What is clear are the design implications, says Wells, a frequent speaker at conferences on residential design and health. Place children's desks near windows and plant trees where they can be seen from inside, she suggests. At the community level, access to parks and what Wells calls "green natural corridors" between places can help.

Making healthy easy

The built environment doesn't just have an impact on people's activity levels. It also affects their eating behavior, says psychology professor Kelly D. Brownell, PhD, director of the Rudd Center for Food Policy and Obesity at Yale University. Researchers are shifting from thinking of obesity from the standpoint of personal responsibility to a more systemic perspective, says Brownell, who co-authored Food Fight: The Inside Story of the Food Industry, America's Obesity Crisis, and What We Can Do About It (McGraw-Hill, 2003).

The absence of supermarkets in many neighborhoods is just one factor that contributes to what Brownell calls a "toxic environment."

In fact, Brownell explains, one of the strongest predictors of whether low-income people will eat a healthy diet full of fruits and vegetables is their proximity to a supermarket. Unfortunately, the number of supermarkets in poor urban areas has dropped steadily over the years. "In inner-city Los Angeles, for example, there were something like 30 full-service supermarkets three decades ago," he says. "Now there are about five."

The reason for the decline? Companies are afraid to build stores in high-crime areas, says Brownell. And companies may believe that low-income consumers have less to spend than those in wealthier communities, he notes. Fast-food joints are taking up the supermarket's slack, with predictably unhealthy results, adds Brownell.

There are ways to turn back the tide, however. Tax incentives could bring supermarkets back to areas that need them, says Brownell, and zoning restrictions could keep fast-food restaurants away from schools or even limit the number of such establishments in a given community.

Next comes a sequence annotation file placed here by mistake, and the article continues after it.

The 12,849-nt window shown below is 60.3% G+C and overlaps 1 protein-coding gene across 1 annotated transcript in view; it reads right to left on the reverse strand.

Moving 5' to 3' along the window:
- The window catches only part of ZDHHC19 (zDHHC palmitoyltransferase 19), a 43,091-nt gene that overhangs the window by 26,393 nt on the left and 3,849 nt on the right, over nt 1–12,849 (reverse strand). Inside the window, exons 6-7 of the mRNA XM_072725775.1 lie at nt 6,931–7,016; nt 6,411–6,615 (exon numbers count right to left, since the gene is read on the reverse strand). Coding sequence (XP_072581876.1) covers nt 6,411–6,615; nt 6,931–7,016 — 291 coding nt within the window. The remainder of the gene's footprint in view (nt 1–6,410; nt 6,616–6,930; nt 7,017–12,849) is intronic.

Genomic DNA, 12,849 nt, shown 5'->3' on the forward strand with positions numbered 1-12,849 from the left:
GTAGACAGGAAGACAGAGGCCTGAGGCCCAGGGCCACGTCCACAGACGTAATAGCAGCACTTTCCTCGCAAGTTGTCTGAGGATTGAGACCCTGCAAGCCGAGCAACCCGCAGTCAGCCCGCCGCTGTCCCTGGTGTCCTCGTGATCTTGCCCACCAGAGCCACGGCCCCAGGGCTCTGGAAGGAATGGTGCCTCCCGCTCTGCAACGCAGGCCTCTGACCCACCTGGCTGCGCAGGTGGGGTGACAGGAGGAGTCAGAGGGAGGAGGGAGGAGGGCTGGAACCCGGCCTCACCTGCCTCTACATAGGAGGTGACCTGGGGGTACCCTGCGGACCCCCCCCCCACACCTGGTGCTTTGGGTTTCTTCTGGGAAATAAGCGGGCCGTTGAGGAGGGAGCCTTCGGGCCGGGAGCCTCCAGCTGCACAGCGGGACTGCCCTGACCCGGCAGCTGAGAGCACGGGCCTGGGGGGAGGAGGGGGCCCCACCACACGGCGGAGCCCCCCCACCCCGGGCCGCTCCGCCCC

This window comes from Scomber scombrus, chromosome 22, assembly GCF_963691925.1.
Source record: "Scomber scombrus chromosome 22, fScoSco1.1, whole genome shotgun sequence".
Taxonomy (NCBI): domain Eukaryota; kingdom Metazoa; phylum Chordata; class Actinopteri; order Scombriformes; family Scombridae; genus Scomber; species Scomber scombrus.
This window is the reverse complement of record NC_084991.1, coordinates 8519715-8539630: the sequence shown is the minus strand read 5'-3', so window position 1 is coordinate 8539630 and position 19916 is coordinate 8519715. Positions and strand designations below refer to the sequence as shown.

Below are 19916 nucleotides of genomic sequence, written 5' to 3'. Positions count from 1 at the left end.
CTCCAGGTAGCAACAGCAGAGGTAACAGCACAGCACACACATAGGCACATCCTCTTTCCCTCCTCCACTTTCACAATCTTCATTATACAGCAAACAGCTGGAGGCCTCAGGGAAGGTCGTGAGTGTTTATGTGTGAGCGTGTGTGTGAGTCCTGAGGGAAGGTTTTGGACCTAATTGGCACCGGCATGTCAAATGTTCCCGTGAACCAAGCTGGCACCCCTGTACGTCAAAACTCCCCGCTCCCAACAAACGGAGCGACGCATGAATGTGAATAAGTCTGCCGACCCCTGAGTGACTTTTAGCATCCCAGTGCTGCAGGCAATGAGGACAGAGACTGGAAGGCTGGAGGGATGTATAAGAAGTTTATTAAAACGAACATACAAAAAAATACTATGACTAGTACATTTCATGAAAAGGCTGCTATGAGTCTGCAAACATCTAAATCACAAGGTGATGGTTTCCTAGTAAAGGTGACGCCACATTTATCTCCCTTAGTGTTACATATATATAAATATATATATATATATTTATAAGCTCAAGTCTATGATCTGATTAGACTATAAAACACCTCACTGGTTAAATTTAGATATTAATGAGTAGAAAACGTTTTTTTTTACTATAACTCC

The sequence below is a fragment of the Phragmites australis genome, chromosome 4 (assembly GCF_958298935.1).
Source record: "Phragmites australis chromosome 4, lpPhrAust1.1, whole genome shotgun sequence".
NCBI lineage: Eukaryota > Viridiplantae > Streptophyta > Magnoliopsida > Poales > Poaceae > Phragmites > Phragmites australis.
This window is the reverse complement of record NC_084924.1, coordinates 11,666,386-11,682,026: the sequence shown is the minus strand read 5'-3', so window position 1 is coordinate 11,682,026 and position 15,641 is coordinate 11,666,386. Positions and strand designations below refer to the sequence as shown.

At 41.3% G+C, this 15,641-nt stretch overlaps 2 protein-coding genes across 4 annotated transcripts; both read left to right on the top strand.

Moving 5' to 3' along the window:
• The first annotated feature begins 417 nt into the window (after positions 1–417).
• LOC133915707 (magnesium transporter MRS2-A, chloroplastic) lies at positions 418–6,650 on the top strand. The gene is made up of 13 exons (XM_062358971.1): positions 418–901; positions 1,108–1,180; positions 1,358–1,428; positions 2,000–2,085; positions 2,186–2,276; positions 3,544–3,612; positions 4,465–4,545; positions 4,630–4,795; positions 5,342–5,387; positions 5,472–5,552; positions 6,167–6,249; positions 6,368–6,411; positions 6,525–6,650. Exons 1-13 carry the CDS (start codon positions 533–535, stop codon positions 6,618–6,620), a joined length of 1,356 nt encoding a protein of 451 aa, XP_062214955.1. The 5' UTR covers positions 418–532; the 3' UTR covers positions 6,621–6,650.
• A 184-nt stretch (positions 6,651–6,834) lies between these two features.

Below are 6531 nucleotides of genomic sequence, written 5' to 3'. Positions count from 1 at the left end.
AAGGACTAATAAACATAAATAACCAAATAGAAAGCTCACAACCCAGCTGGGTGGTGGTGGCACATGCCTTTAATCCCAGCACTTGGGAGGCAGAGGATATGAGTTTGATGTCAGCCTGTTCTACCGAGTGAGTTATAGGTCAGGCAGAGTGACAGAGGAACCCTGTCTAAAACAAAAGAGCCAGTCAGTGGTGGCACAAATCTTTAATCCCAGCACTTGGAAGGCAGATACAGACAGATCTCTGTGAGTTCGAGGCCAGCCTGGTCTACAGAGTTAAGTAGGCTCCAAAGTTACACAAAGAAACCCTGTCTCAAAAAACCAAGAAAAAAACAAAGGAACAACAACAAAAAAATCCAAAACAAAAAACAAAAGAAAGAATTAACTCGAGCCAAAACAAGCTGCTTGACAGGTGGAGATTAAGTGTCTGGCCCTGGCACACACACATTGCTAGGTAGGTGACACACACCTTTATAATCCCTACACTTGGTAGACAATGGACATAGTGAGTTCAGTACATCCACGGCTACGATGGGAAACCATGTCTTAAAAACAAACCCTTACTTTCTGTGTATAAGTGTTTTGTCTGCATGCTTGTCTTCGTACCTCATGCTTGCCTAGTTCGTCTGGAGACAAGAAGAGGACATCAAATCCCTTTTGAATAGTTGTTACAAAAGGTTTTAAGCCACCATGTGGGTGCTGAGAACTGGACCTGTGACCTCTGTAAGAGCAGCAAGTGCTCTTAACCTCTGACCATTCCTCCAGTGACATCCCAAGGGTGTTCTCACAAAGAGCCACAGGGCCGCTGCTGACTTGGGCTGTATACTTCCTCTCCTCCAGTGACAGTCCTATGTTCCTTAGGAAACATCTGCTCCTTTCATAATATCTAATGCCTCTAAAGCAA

"In the case of both physical activity and nutrition, the environment has made unhealthy behavior the default," says Brownell.

Some environments are even more literally toxic, such as housing with lead paint or pesticides, says Susan Saegert, PhD, director of the Center for Human Environments and an environmental psychology professor at the City University of New York Graduate Center.

The daily struggles of living in substandard housing can also leave people without enough energy to take care of themselves, says Saegert, who served as principal editor of a 2005 report from APA's Task Force on Urban Psychology called "Toward an Urban Psychology: Research, Action, and Policy."

"People who run asthma-management programs often report that parents are too overwhelmed by the process of daily life to keep up with the program," says Saegert, noting that bad housing is usually accompanied by mold, crime, poor public services and other stressors.

Efforts to improve housing typically focus on single problems and typically fail, says Saegert. In a 2003 article in the American Journal of Public Health (Vol. 93, No. 9, pages 1,471-1,477), she and several co-authors reviewed the literature on housing-related public-health interventions. They found that only 14 percent could be judged extremely successful.

What works are approaches that tackle the complex interplay among the physical environment, behavior and health, Saegert says.

That's just the approach she and others took when the city of Denver asked for help in the 1980s. Together, she and a team of architects and city planners developed a plan to bring high-quality housing into the city, increase walkability and add running paths. To bring nature to the urban environment, they transformed what was a dirty ditch filled with shopping carts into a river.

That kind of ecological approach is more useful than focusing on individual responsibility, says Saegert.

"All the other problems associated with the worst housing overwhelm the behavioral change required to keep up with dust mite prevention, cockroach prevention or other health-oriented interventions," says Saegert. "If you want to help the people with the greatest housing and health burdens, then you need to concentrate on improving the ecology of the areas."

 Rebecca A. Clay is a writer in Washington, D.C.